• Windy sites: low angle discharge, high precipitation rate and large water droplets to fight wind.
  • Slopes/berms: built-in check valves to prevent low-head drainage and built-in pressure regulation to maintain even precipitation rate.
  • Low pressure/low flow: spray heads or rotors that operate on minimal pressure and flow.
  • High pressure: spray heads or rotors with built-in pressure regulation to prevent misting.
  • Irregularly shaped areas: adjustable arc/pattern.
  • Areas with varying widths: adjustable radius/throw.

Step Five:
Space sprinklers evenly

Once you’ve chosen the sprinklers, you can begin laying them out. When possible, lay sprinklers out in a grid pattern for the most even coverage.

The rule of thumb for spacing sprinklers is to space them no further apart than their radius of throw. Check the manufacturer’s specs for radius, pressure and flow. For example, if the radius of a spray head is 15 feet, space them 15 feet apart. This is called head-to-head spacing or 100 percent coverage. Spacing sprinklers head-to-head will add to the flow rate and eat up valuable pressure, but the resulting even coverage will require shorter watering cycles, and ultimately save water. Conversely, stretching the spacing will require longer watering times and more water use to even out the dry spots caused by gaps in the coverage.

Head-to-head spacing is even more critical with rotors because each head needs to spray as far as the next to avoid dry spots right around the head.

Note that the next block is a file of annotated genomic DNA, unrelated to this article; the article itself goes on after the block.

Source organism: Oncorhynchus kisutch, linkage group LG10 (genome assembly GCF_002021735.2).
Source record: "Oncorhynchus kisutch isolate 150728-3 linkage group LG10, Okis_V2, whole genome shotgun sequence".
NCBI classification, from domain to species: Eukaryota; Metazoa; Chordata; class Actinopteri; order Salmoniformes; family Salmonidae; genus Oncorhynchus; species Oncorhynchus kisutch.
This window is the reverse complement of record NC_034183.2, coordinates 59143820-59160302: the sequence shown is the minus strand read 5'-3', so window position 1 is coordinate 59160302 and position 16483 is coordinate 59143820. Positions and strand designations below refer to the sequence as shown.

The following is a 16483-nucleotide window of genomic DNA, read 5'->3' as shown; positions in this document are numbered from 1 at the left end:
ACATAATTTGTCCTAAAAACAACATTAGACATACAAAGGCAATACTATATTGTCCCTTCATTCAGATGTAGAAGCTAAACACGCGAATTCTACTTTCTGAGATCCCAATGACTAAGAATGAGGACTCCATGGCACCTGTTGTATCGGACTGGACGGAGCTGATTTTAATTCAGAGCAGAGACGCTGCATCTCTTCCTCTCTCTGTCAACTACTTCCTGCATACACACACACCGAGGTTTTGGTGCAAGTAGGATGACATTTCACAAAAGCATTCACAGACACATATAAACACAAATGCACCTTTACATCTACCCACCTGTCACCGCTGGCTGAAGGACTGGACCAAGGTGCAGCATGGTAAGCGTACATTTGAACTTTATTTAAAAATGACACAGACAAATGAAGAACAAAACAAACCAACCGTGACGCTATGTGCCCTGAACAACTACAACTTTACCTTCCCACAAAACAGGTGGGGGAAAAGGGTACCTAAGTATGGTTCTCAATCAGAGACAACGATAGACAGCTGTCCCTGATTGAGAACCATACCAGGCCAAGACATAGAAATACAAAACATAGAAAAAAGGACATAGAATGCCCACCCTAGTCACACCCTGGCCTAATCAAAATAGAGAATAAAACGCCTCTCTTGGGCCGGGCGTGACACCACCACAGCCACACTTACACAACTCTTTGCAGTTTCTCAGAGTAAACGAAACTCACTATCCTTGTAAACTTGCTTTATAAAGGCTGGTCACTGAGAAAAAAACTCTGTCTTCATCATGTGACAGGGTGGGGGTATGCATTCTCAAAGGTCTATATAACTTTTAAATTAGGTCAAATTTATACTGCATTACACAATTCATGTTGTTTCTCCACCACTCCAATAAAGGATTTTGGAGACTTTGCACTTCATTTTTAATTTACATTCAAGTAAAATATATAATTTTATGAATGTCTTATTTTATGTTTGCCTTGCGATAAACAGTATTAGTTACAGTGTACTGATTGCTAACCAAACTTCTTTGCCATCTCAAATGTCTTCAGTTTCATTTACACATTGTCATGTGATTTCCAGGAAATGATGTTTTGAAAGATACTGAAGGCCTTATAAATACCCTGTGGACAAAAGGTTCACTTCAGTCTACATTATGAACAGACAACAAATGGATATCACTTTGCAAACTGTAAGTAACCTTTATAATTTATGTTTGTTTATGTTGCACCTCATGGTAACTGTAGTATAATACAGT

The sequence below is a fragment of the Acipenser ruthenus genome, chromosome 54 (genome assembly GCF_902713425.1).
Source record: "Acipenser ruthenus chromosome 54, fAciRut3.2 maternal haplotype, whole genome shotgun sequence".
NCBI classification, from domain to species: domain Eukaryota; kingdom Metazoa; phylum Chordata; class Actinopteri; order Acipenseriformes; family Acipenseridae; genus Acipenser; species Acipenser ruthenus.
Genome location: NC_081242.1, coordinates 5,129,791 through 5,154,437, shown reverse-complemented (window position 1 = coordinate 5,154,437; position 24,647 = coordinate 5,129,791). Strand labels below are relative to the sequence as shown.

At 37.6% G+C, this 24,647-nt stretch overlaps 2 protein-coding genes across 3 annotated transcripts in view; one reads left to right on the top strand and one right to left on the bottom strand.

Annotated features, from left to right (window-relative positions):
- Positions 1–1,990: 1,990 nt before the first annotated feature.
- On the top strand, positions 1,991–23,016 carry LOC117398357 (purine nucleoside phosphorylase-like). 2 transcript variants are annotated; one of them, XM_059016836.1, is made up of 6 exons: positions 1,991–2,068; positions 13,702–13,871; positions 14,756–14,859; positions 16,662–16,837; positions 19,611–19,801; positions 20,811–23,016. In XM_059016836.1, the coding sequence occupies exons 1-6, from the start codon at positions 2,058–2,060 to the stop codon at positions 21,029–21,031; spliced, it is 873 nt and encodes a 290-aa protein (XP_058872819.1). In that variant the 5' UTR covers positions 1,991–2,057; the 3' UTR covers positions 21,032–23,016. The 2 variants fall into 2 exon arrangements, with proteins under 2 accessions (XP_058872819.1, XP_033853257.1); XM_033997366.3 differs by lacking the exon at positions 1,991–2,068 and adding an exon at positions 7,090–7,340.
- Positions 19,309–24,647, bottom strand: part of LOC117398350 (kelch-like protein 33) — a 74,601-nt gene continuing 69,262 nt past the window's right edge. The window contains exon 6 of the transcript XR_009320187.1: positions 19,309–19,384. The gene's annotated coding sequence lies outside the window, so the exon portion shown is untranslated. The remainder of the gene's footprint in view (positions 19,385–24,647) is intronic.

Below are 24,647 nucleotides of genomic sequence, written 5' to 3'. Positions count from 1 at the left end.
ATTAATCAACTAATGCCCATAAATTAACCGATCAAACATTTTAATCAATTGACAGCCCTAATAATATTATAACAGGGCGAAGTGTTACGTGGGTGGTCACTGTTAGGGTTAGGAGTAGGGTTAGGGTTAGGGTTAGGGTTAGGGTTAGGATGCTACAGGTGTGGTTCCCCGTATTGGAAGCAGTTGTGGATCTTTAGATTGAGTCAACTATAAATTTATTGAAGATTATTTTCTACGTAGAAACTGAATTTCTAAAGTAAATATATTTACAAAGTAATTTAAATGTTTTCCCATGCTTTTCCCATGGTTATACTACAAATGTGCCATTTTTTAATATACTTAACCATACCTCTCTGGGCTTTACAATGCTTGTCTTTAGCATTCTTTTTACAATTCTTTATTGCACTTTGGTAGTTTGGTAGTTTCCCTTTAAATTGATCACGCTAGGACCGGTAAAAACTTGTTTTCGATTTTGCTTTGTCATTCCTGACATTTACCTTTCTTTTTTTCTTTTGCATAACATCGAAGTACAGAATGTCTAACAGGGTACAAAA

Let the width of the planted area also help determine the spacing. If an area is 20-feet-wide but pressure is too low to use rotors, you could use three rows of 10-foot-radius spray heads spaced ten feet apart. If the area is only 18 feet wide, use three rows of 10-foot spray heads but space them at nine feet and adjust the radius down slightly.

Be sure to use the appropriate nozzle for the width of the area. A common practice is to use the same nozzle and ratchet it down with the radius adjustment. Doing this can reduce uniformity.

Step Six:
Group sprinklers into zones

Now that sprinklers are laid out and spaced properly, you can group them into zones. A zone is a group of sprinklers connected together by a system of lateral lines and controlled by a single control valve. A zone is determined primarily by available pressure and maximum flow and further determined by solar exposures, topography, plants’ water requirements and precipitation rates.